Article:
By Stephen J. Ceci, Donna K. Ginther, Shulamit Kahn, and Wendy M. Williams
Psychological Science in the Public Interest, 2014, Vol. 15(3) 75–141
Much has been written in the past two decades about women in academic science careers, but this literature is contradictory. Many analyses have revealed a level playing field, with men and women faring equally, whereas other analyses have suggested numerous areas in which the playing field is not level. The only widely-agreed-upon conclusion is that women are underrepresented in college majors, graduate school programs, and the professoriate in those fields that are the most mathematically intensive, such as geoscience, engineering, economics, mathematics/computer science, and the physical sciences. In other scientific fields (psychology, life science, social science), women are found in much higher percentages.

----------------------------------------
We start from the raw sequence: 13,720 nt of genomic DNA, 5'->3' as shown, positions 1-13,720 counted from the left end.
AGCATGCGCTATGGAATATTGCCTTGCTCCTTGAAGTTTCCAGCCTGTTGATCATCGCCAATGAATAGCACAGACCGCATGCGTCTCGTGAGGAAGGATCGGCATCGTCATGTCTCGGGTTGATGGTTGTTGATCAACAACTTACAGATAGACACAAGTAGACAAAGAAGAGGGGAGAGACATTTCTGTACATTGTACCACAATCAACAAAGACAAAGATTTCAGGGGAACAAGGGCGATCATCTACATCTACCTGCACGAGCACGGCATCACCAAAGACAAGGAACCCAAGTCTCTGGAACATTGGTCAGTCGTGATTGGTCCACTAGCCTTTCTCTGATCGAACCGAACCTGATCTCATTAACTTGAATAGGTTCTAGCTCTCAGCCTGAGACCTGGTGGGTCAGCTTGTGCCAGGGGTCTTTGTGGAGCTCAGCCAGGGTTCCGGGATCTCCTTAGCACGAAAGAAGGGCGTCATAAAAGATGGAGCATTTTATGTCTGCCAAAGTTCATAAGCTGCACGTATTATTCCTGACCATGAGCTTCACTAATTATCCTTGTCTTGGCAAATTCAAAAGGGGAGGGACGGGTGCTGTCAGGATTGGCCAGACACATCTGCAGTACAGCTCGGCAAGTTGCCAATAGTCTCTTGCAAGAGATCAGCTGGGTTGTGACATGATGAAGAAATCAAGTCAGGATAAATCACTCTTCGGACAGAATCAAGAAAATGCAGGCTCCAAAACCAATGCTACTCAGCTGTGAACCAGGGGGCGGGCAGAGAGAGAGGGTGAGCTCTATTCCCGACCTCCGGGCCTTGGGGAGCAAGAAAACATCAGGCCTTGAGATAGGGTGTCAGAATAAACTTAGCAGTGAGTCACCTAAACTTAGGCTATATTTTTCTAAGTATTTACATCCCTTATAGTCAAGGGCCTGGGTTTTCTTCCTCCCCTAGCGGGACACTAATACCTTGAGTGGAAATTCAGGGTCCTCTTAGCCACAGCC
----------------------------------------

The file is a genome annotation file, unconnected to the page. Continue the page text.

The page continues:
In this monograph, we undertake extensive life-course analyses comparing the trajectories of women and men in math-intensive fields with those of their counterparts in non-math-intensive fields in which women are close to parity with or even exceed the number of men. We begin by examining early-childhood differences in spatial processing and follow this through quantitative performance in middle childhood and adolescence, including high school coursework. We then focus on the transition of the sexes from high school to college major, then to graduate school, and, finally,
to careers in academic science.
The entire article is here.